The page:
Showing posts with label process heater. Show all posts
Showing posts with label process heater. Show all posts

Tuesday, September 12, 2017

Common Types of Process Heating Systems and Equipment

Electric Tank Heaters
External Electric Vessel Heater

In all process heating systems, energy is transferred to the material to be treated. Direct heating methods generate heat within the material (e.g., microwave, induction, or controlled exothermic reaction), whereas indirect methods transfer energy from a heat source to the material by conduction, convection, radiation, or a combination of these functions. In most processes, an enclosure is needed to isolate the heating process and the environment from each other. Functions of the enclosure include, but are not restricted to, the containment of radiation (e.g., microwave or infrared), the confinement of combustion gases and volatiles, the containment of the material itself, the control of the atmosphere surrounding the material, and combinations thereof.

Common industrial process heating systems fall in one of the following categories:
Large Heat Treated Parts
Large heat treated parts - still red-hot.
  • Fuel-based process heating systems 
  • Electric-based process heating systems 
  • Steam-based process heating systems 
  • Other process heating systems, including heat recovery, heat exchange systems, and fluid heating systems. 
The choice of the energy source depends on the availability, cost, and efficiency; and, in direct heating systems, the compatibility of the exhaust gases with the material to be heated. Hybrid systems use a combination of process heat systems by using different energy sources, or different heating methods with the same energy source.

Hotfoil-EHS are skilled experts in a wide variety of process heating systems design and fabrication. Contact them at 609-588-0900 or visit their website at http://www.hotfoilehs.com.

Wednesday, August 16, 2017

Industrial Process Heating: Electric and Fuel Based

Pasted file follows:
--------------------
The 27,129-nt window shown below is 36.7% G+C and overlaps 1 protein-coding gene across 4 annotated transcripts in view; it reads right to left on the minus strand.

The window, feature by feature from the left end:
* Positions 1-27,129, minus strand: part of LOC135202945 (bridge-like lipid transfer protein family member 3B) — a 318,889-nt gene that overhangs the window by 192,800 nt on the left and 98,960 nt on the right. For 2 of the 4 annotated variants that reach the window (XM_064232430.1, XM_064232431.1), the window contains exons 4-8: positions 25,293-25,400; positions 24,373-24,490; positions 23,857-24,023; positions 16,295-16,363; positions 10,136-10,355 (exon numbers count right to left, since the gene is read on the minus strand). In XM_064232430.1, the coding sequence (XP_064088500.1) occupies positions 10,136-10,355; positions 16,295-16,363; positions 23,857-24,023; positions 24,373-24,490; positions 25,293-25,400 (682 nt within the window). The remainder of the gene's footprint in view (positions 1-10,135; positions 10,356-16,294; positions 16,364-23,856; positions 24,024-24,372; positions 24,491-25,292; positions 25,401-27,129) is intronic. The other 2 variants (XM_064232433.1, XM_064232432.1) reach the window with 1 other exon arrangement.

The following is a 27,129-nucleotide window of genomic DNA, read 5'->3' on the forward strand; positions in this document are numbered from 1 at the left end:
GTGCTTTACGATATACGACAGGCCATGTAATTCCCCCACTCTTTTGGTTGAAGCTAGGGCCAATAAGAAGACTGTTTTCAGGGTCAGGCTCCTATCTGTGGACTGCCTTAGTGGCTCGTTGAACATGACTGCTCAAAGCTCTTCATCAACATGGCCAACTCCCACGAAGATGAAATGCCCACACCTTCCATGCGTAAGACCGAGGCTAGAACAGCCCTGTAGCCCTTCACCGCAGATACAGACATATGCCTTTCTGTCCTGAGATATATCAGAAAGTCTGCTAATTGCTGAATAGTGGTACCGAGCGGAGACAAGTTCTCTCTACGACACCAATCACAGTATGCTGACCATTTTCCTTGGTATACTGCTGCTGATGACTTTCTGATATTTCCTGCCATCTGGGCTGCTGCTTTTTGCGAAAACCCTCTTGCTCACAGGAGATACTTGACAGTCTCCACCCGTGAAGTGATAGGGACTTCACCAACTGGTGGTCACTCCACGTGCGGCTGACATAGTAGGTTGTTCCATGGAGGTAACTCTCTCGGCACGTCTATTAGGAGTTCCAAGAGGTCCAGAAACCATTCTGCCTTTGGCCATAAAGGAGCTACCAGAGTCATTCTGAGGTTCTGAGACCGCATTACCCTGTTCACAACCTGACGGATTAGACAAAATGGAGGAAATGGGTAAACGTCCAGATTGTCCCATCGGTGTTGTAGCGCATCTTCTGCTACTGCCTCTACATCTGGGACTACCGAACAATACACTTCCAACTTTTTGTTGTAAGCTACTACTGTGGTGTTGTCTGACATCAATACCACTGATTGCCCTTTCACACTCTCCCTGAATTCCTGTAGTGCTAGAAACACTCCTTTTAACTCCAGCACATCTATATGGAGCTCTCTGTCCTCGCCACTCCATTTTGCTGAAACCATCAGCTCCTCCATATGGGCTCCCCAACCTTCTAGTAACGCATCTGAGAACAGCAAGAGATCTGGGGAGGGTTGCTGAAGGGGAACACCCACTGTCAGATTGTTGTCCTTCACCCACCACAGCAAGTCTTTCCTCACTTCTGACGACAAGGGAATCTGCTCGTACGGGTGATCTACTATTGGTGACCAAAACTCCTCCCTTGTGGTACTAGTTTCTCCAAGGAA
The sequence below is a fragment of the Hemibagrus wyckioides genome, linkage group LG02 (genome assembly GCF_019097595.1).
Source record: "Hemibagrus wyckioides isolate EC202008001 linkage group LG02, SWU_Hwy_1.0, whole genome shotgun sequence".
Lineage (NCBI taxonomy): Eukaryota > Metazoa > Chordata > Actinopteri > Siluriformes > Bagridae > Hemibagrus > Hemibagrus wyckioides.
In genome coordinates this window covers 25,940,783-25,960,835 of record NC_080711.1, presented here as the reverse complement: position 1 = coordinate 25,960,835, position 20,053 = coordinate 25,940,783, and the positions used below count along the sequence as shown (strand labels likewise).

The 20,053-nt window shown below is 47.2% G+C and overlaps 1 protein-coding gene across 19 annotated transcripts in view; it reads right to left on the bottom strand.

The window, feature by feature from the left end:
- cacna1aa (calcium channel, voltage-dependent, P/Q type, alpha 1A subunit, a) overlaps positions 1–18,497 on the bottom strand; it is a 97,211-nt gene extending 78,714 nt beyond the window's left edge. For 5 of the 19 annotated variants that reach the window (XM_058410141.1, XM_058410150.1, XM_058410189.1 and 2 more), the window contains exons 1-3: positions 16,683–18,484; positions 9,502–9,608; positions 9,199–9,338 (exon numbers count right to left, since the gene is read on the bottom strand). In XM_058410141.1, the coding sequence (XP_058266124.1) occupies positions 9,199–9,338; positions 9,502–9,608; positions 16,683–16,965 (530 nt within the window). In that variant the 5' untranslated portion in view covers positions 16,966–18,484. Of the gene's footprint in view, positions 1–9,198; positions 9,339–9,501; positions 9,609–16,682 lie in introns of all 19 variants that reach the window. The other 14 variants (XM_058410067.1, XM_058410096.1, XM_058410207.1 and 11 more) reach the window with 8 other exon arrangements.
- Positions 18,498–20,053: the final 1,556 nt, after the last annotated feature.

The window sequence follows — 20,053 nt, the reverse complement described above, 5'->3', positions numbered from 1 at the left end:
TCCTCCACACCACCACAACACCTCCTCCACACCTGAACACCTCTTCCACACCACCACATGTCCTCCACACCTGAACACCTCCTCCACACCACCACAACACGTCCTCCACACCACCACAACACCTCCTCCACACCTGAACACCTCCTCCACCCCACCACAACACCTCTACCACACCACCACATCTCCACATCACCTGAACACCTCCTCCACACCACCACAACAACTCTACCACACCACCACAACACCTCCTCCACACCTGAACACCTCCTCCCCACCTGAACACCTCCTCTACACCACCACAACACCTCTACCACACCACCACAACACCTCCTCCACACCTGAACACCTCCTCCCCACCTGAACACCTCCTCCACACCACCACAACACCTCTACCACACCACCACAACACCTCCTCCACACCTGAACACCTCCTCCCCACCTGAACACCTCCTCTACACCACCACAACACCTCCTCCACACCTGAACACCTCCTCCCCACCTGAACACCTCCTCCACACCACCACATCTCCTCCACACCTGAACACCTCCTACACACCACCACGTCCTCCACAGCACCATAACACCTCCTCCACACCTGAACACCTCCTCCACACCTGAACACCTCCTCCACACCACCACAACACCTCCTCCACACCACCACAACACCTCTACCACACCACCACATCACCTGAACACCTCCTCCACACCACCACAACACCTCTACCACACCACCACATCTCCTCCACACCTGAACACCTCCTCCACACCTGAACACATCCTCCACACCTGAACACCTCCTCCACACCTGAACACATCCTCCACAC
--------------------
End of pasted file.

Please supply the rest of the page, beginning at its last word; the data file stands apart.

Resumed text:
Electric heater used on industrial hopper throat.
Electric heater used on industrial hopper throat.
Process heating operations supply thermal energy to transform materials like metal, plastic, rubber, limestone (cement), glass, ceramics, and biomass into a wide variety of industrial and consumer products. Industrial heating processes include drying, heat treating, curing and forming, calcining, smelting, and other operations. Examples of process heating systems include furnaces, ovens, dryers, heaters, and kilns. Many of these systems are mature technologies used ubiquitously throughout manufacturing. Process heating is used to raise or maintain the temperature of substances involved in the manufacturing process, such as the use of heat to melt scrap in electric arc furnaces to make steel, to separate components of crude oil in petroleum refining, to dry paint in automobile manufacturing, or to process food for packaging.

Electricity-based process heating systems transform materials through direct and indirect processes. For example, electric current is applied directly to suitable materials to achieve direct resistance heating; alternatively, high-frequency energy can be inductively coupled to suitable materials to achieve indirect heating. Electricity-based process heating systems are used for heating, drying, curing, melting, and forming. Examples of electricity-based process heating technologies include electric arc furnace technology, infrared radiation, induction heating, radio frequency drying, laser heating, and microwave processing.

Gas burners for process heating
Gas burners for process heating.